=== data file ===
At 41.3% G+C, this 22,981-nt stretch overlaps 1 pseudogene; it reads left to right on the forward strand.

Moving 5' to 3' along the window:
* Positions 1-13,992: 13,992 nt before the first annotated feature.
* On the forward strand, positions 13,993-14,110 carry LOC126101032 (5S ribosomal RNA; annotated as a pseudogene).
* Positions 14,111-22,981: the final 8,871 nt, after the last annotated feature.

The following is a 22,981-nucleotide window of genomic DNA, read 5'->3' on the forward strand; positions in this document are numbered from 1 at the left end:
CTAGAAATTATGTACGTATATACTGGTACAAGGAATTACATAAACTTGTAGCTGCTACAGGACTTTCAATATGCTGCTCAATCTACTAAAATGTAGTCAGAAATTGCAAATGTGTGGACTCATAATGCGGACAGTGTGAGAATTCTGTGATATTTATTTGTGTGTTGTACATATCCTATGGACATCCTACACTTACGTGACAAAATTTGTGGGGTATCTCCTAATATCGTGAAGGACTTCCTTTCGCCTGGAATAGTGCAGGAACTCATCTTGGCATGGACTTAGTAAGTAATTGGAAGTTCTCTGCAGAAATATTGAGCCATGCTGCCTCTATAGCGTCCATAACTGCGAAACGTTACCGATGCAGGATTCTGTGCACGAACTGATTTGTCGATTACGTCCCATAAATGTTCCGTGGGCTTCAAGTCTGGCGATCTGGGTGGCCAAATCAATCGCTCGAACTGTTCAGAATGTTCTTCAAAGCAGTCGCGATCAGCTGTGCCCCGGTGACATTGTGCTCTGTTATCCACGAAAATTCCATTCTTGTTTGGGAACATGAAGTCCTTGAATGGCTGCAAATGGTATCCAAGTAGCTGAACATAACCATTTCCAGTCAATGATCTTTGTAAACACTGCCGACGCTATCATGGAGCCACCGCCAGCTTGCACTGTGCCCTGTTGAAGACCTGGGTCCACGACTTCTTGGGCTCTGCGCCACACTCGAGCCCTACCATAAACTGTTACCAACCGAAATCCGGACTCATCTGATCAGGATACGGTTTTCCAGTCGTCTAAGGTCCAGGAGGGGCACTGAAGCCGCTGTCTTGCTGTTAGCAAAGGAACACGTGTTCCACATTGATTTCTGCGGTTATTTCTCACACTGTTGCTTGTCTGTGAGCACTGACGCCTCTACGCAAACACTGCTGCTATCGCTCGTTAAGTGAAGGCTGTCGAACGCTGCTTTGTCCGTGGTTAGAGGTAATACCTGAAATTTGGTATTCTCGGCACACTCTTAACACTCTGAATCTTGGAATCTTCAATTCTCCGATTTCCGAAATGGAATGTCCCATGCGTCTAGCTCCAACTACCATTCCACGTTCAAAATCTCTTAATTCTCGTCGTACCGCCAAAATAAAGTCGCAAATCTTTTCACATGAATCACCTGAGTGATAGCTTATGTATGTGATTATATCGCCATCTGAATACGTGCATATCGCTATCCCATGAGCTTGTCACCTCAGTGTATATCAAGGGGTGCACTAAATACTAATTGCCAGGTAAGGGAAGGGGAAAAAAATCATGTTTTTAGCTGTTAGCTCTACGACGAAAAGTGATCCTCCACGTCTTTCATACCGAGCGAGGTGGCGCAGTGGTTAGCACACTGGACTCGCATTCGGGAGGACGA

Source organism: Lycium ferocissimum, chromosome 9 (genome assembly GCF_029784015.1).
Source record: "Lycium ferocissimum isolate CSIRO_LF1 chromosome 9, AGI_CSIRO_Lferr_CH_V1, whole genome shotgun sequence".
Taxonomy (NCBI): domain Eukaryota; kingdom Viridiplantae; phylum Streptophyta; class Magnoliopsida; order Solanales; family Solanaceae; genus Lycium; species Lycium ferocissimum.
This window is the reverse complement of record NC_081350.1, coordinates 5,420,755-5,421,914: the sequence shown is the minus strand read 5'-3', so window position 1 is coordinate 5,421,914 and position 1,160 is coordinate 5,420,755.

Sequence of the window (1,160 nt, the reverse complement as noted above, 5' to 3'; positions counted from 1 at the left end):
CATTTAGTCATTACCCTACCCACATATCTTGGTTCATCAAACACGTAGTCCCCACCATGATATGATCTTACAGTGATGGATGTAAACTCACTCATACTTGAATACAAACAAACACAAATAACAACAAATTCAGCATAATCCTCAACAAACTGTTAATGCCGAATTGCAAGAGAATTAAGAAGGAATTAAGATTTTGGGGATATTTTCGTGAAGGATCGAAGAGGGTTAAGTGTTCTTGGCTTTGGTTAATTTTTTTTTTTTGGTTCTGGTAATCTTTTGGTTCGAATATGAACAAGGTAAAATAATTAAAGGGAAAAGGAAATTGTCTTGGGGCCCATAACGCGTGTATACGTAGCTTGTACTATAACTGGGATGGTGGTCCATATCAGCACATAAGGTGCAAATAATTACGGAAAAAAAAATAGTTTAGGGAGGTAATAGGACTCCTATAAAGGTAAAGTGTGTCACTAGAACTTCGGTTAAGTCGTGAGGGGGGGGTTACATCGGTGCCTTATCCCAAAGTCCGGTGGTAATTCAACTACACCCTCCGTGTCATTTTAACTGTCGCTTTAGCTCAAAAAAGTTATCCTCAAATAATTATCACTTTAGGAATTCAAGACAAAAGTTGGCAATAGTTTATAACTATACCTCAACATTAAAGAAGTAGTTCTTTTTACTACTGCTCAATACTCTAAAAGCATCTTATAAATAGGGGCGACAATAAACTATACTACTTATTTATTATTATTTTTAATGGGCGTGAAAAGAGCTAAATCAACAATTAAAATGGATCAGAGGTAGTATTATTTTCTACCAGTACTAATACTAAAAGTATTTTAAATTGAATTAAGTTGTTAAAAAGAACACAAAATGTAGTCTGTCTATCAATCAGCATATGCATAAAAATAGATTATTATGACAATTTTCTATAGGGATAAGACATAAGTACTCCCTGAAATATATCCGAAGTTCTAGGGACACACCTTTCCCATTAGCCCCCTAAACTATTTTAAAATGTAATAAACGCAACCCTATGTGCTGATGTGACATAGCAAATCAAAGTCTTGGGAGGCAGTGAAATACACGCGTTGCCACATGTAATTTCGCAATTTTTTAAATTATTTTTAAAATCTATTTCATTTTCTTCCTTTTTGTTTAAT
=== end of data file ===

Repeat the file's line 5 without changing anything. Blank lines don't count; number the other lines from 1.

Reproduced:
* Positions 14,111-22,981: the final 8,871 nt, after the last annotated feature.